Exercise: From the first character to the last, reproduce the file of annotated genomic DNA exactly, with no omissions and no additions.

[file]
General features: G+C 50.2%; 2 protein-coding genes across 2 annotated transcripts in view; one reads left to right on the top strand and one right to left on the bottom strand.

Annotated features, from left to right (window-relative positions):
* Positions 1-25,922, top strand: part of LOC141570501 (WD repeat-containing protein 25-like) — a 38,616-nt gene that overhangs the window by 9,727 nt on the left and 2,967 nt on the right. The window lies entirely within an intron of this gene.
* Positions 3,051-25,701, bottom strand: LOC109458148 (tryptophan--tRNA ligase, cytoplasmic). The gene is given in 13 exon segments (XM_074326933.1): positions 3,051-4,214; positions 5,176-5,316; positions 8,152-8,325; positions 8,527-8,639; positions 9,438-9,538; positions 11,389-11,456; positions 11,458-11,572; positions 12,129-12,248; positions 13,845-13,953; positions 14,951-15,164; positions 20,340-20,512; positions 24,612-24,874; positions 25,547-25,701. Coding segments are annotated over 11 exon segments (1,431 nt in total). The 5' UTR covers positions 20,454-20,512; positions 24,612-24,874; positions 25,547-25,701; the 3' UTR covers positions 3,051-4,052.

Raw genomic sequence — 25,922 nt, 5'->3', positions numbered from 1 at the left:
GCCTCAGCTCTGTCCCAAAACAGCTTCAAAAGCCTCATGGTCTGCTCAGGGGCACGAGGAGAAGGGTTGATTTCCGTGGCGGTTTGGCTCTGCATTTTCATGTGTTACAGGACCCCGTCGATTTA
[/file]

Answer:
General features: G+C 50.2%; 2 protein-coding genes across 2 annotated transcripts in view; one reads left to right on the top strand and one right to left on the bottom strand.

Annotated features, from left to right (window-relative positions):
* Positions 1-25,922, top strand: part of LOC141570501 (WD repeat-containing protein 25-like) — a 38,616-nt gene that overhangs the window by 9,727 nt on the left and 2,967 nt on the right. The window lies entirely within an intron of this gene.
* Positions 3,051-25,701, bottom strand: LOC109458148 (tryptophan--tRNA ligase, cytoplasmic). The gene is given in 13 exon segments (XM_074326933.1): positions 3,051-4,214; positions 5,176-5,316; positions 8,152-8,325; positions 8,527-8,639; positions 9,438-9,538; positions 11,389-11,456; positions 11,458-11,572; positions 12,129-12,248; positions 13,845-13,953; positions 14,951-15,164; positions 20,340-20,512; positions 24,612-24,874; positions 25,547-25,701. Coding segments are annotated over 11 exon segments (1,431 nt in total). The 5' UTR covers positions 20,454-20,512; positions 24,612-24,874; positions 25,547-25,701; the 3' UTR covers positions 3,051-4,052.

Raw genomic sequence — 25,922 nt, 5'->3', positions numbered from 1 at the left:
GCCTCAGCTCTGTCCCAAAACAGCTTCAAAAGCCTCATGGTCTGCTCAGGGGCACGAGGAGAAGGGTTGATTTCCGTGGCGGTTTGGCTCTGCATTTTCATGTGTTACAGGACCCCGTCGATTTA